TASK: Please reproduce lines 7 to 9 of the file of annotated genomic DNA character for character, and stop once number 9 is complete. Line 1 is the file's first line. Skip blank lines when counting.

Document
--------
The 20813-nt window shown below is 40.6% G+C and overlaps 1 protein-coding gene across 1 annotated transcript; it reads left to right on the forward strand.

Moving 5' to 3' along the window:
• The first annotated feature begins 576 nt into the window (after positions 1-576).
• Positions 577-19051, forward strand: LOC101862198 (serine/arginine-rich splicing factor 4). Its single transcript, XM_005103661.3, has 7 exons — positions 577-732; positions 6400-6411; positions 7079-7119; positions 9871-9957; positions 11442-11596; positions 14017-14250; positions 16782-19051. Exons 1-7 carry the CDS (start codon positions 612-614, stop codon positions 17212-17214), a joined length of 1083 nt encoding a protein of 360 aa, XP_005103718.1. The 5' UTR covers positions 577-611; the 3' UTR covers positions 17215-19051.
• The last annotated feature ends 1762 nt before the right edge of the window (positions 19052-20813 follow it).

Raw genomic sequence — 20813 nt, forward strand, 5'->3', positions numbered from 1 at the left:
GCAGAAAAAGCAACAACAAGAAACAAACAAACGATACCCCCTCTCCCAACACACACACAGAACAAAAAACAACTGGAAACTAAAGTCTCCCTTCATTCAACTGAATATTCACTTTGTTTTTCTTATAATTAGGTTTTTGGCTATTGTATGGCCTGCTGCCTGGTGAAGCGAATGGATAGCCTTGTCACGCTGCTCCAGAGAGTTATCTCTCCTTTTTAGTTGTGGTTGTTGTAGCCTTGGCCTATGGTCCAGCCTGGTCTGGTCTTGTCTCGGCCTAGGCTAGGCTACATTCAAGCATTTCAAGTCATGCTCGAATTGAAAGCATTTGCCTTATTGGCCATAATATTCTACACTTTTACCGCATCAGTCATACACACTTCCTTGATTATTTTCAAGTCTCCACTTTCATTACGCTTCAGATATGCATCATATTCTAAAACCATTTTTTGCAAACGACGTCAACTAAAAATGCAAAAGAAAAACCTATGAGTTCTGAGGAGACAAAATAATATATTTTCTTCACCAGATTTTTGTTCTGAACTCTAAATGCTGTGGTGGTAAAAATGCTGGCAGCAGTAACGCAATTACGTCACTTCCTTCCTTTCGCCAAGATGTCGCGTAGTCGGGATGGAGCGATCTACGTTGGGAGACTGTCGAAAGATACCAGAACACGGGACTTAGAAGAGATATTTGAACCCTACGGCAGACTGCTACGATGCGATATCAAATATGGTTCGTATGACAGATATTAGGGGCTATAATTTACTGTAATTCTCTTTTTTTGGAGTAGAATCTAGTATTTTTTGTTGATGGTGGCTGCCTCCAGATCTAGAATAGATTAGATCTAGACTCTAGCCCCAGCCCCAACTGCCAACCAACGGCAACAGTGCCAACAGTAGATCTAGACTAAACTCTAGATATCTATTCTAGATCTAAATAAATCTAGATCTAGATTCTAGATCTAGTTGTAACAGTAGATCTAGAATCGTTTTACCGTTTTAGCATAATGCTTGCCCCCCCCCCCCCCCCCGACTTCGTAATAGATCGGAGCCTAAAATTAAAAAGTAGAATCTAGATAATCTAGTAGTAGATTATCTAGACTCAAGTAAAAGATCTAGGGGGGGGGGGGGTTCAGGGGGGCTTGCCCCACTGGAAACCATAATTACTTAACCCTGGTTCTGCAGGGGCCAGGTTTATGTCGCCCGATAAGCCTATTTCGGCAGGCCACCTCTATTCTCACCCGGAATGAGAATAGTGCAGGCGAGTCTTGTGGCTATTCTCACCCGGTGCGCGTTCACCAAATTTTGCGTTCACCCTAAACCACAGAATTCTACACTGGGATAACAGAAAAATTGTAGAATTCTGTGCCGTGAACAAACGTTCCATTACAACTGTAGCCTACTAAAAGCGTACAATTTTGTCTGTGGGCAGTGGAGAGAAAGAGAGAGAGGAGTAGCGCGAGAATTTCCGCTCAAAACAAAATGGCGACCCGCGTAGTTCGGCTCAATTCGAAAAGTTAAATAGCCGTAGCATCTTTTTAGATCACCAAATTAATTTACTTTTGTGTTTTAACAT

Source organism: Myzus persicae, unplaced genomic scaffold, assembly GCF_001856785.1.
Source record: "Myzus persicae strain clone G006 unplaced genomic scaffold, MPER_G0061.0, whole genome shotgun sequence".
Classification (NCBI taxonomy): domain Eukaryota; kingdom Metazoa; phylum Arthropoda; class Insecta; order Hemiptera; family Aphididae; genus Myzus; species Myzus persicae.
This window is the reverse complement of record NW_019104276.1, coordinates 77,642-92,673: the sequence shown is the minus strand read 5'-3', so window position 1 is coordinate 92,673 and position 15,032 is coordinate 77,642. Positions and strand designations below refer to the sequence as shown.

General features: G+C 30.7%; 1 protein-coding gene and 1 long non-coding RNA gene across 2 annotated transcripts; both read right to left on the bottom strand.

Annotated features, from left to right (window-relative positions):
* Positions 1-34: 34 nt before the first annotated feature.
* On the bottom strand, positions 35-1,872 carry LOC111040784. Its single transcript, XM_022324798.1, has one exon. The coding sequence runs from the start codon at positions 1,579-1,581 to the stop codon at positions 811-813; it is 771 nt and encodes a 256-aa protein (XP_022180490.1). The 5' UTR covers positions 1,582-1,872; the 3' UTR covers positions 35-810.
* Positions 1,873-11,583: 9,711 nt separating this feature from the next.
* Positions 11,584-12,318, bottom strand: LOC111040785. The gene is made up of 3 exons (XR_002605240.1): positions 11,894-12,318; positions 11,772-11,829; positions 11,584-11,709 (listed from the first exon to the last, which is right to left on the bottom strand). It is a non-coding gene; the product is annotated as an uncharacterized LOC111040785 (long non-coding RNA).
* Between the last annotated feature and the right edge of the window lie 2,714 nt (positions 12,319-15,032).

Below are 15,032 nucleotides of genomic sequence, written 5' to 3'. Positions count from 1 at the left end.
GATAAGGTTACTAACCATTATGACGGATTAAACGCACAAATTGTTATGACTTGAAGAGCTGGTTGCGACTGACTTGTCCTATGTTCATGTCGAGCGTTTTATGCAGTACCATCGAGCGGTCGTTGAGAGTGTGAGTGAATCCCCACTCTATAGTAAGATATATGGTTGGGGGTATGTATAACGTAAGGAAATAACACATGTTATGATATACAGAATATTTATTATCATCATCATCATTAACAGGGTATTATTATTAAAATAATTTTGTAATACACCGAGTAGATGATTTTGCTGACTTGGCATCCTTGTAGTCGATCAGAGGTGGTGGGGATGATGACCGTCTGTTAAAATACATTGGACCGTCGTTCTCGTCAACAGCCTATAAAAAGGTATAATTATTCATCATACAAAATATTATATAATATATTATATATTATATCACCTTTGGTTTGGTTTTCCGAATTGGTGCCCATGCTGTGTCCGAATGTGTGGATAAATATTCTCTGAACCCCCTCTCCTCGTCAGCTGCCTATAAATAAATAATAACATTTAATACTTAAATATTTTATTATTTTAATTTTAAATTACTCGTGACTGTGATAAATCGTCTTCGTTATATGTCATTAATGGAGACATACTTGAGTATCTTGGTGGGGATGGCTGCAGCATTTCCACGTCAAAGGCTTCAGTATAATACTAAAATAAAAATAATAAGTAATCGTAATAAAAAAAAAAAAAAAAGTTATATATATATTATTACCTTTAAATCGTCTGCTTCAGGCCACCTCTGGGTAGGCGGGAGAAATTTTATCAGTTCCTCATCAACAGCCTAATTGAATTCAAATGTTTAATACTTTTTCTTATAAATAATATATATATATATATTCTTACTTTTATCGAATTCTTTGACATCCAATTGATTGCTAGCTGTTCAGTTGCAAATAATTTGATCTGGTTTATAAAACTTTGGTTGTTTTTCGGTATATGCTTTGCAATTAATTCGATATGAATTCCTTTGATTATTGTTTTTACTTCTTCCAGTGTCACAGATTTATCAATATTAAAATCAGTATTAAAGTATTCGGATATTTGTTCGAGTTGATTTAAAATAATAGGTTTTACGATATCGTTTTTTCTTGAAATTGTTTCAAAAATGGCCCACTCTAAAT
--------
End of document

GCAGAAAAAGCAACAACAAGAAACAAACAAACGATACCCCCTCTCCCAACACACACACAGAACAAAAAACAACTGGAAACTAAAGTCTCCCTTCATTCAACTGAATATTCACTTTGTTTTTCTTATAATTAGGTTTTTGGCTATTGTATGGCCTGCTGCCTGGTGAAGCGAATGGATAGCCTTGTCACGCTGCTCCAGAGAGTTATCTCTCCTTTTTAGTTGTGGTTGTTGTAGCCTTGGCCTATGGTCCAGCCTGGTCTGGTCTTGTCTCGGCCTAGGCTAGGCTACATTCAAGCATTTCAAGTCATGCTCGAATTGAAAGCATTTGCCTTATTGGCCATAATATTCTACACTTTTACCGCATCAGTCATACACACTTCCTTGATTATTTTCAAGTCTCCACTTTCATTACGCTTCAGATATGCATCATATTCTAAAACCATTTTTTGCAAACGACGTCAACTAAAAATGCAAAAGAAAAACCTATGAGTTCTGAGGAGACAAAATAATATATTTTCTTCACCAGATTTTTGTTCTGAACTCTAAATGCTGTGGTGGTAAAAATGCTGGCAGCAGTAACGCAATTACGTCACTTCCTTCCTTTCGCCAAGATGTCGCGTAGTCGGGATGGAGCGATCTACGTTGGGAGACTGTCGAAAGATACCAGAACACGGGACTTAGAAGAGATATTTGAACCCTACGGCAGACTGCTACGATGCGATATCAAATATGGTTCGTATGACAGATATTAGGGGCTATAATTTACTGTAATTCTCTTTTTTTGGAGTAGAATCTAGTATTTTTTGTTGATGGTGGCTGCCTCCAGATCTAGAATAGATTAGATCTAGACTCTAGCCCCAGCCCCAACTGCCAACCAACGGCAACAGTGCCAACAGTAGATCTAGACTAAACTCTAGATATCTATTCTAGATCTAAATAAATCTAGATCTAGATTCTAGATCTAGTTGTAACAGTAGATCTAGAATCGTTTTACCGTTTTAGCATAATGCTTGCCCCCCCCCCCCCCCCCGACTTCGTAATAGATCGGAGCCTAAAATTAAAAAGTAGAATCTAGATAATCTAGTAGTAGATTATCTAGACTCAAGTAAAAGATCTAGGGGGGGGGGGGGTTCAGGGGGGCTTGCCCCACTGGAAACCATAATTACTTAACCCTGGTTCTGCAGGGGCCAGGTTTATGTCGCCCGATAAGCCTATTTCGGCAGGCCACCTCTATTCTCACCCGGAATGAGAATAGTGCAGGCGAGTCTTGTGGCTATTCTCACCCGGTGCGCGTTCACCAAATTTTGCGTTCACCCTAAACCACAGAATTCTACACTGGGATAACAGAAAAATTGTAGAATTCTGTGCCGTGAACAAACGTTCCATTACAACTGTAGCCTACTAAAAGCGTACAATTTTGTCTGTGGGCAGTGGAGAGAAAGAGAGAGAGGAGTAGCGCGAGAATTTCCGCTCAAAACAAAATGGCGACCCGCGTAGTTCGGCTCAATTCGAAAAGTTAAATAGCCGTAGCATCTTTTTAGATCACCAAATTAATTTACTTTTGTGTTTTAACAT

Source organism: Myzus persicae, unplaced genomic scaffold, assembly GCF_001856785.1.
Source record: "Myzus persicae strain clone G006 unplaced genomic scaffold, MPER_G0061.0, whole genome shotgun sequence".